Rising sophomore JeVante Qaiyim spent his summer focusing on designing an application that helps participants with animal-assisted therapy – primarily with horses.
Qaiyim first started his research after taking a course with Dr. Kody Steffy, Director of Undergraduate Research, and learning about the LSAMP program. Steffy encouraged STEM students to apply to the program.
LSAMP at IU Bloomington is a faculty-mentored summer research program. Student scholars are paid and receive housing and meal plans for the duration of the program.
LSAMP students become part of a vibrant research community and have access to perks like travel support. The goal of LSAMP is to increase the number of underrepresented minority students graduating from IU with STEM degrees.
After being given this opportunity, Qaiyim conducted research with Dr. Patrick Shih, Assistant Professor of Informatics in the School of Informatics, Computing, and Engineering.
Before Qaiyim could begin designing, he participated in the volunteer program to get familiar with the specific activities and needs of participants in horse therapy. This experience allowed him to gather data to create an app for caregivers and volunteers.>
"The majority of the things we did was walking the horse and learning how to help manage horse participants when they ride the horses because they could possibly fall off," Qaiyim said. "We would have to stabilize and really help out the horse participant ride the horse.
Dr. Patrick Shih’s lab focuses on animal assistance therapy but has also worked with music therapy and assisted people with mental health issues. Its emphasis is developing technologies that help people with disabilities.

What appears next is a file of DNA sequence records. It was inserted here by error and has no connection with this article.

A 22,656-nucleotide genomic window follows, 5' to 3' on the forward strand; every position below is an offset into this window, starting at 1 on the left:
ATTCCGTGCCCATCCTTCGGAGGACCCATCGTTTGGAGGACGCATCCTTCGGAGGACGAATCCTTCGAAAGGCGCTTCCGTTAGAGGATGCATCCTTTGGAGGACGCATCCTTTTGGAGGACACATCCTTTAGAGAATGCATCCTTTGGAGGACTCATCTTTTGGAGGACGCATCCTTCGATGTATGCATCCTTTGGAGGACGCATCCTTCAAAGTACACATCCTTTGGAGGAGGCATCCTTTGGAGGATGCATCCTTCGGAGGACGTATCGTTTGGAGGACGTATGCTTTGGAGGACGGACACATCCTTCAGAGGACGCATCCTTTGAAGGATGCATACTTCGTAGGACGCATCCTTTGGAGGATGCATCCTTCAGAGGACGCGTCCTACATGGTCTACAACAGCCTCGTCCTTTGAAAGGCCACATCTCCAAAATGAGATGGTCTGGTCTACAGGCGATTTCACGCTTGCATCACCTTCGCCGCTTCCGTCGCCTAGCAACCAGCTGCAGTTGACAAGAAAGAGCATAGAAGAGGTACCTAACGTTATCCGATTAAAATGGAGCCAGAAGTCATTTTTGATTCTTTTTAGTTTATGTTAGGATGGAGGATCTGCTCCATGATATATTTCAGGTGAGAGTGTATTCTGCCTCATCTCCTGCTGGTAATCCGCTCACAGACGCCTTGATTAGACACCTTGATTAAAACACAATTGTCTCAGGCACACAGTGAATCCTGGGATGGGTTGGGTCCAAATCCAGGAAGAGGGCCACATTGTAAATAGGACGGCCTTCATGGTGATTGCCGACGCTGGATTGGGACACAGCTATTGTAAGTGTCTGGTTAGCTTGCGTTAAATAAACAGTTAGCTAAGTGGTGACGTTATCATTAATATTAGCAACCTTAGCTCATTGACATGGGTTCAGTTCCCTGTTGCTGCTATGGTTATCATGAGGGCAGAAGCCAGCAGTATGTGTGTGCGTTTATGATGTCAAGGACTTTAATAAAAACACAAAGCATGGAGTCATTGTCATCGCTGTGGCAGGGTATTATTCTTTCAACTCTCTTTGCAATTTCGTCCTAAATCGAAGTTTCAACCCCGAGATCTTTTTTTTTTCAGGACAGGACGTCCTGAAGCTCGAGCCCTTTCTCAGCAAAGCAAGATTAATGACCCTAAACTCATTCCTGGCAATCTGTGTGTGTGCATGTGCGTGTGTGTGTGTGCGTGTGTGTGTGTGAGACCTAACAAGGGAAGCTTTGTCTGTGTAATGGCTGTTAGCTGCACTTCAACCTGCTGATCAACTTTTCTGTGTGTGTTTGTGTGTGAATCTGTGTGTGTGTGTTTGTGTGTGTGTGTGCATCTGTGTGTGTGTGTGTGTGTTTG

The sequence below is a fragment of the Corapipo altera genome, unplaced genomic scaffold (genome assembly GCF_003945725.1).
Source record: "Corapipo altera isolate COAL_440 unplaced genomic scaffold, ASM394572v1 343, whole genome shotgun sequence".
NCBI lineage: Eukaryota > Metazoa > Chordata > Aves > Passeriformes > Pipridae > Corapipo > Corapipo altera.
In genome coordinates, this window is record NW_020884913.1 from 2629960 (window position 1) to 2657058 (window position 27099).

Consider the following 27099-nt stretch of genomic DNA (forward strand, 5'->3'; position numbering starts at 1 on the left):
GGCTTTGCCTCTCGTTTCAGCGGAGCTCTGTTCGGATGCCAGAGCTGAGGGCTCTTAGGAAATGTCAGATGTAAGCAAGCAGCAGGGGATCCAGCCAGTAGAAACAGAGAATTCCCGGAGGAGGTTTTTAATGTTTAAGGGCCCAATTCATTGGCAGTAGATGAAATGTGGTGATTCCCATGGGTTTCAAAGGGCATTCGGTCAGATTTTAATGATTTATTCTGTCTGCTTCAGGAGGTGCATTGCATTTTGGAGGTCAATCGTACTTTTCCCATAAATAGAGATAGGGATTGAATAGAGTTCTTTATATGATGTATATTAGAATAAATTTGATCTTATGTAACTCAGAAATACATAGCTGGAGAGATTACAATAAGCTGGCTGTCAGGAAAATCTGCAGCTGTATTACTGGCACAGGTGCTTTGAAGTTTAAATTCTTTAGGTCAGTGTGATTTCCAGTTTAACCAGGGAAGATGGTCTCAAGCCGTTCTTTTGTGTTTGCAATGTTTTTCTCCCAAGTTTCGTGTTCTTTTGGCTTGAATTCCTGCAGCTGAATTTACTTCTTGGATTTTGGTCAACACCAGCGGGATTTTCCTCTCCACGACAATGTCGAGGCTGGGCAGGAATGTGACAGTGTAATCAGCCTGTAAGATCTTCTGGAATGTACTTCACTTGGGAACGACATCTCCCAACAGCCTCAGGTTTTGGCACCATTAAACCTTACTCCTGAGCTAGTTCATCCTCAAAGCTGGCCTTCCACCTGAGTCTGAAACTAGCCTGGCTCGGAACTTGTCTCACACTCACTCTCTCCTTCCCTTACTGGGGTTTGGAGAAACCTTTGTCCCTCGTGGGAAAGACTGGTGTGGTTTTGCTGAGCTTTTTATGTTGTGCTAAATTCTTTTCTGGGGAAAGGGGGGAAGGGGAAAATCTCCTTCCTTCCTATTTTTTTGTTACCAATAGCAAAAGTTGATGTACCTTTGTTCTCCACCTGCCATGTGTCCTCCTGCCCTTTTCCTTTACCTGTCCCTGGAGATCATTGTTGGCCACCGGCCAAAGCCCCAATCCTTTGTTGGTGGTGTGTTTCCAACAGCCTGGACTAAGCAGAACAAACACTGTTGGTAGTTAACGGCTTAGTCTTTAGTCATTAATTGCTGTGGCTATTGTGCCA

"So we immerse ourselves in their environment, and we talk to the different stakeholders, the families, the caregivers, the therapists, and the volunteers to understand their concerns, constraints, and challenges," Shih said. "So we can design technology that better suits their needs."
Qaiyim spent his summer developing an app that uses biosensors attached to the horse and horse participant to measure and track improvement.
"He is really learning at a rapid pace compared to a lot of people," Shih said. "'He's a great student."
The application will track and calculate the participant's coordination, balance, and posture through the biosensors. Data collected can be shared with different stakeholders. For example, therapists can use it to see to what degree participants can bend their backs.
"I learned a lot about the design because the Ph.D. student recommended me to look at the design of the app and how it should be structured," Qaiyim said. "I also learned a lot about horses by actually going to the place so that I can learn more about it."
For students interested in getting involved in Dr. Shih's lab, he encourages students to reach out to him through email and apply to programs like LSAMP
"You have to be passionate about learning. You have to be able to take the initiative, depending on the type of therapy you're doing," Shih said. "I highly encourage students to apply to these programs."
Students who have no prior training can learn the basics within the lab. For Qaiyim, he continues to learn Apache Cordova to create the app for both Android and iOs users.
LSAMP at IU has provided Qaiyim the experience to specialize in something concrete in this project. He also plans to continue to work with Dr. Shih until he graduates.
"There are so many interesting things that I want to be part of," Qaiyim said. "I want to develop the application where we can integrate the data. I also want to focus on another animal or in another part of this research."
Information on the LSAMP program is available at undergradresearch.indiana.edu. You can also contact Dr. Kody Steffy, Director of Undergraduate Research, at email@example.com.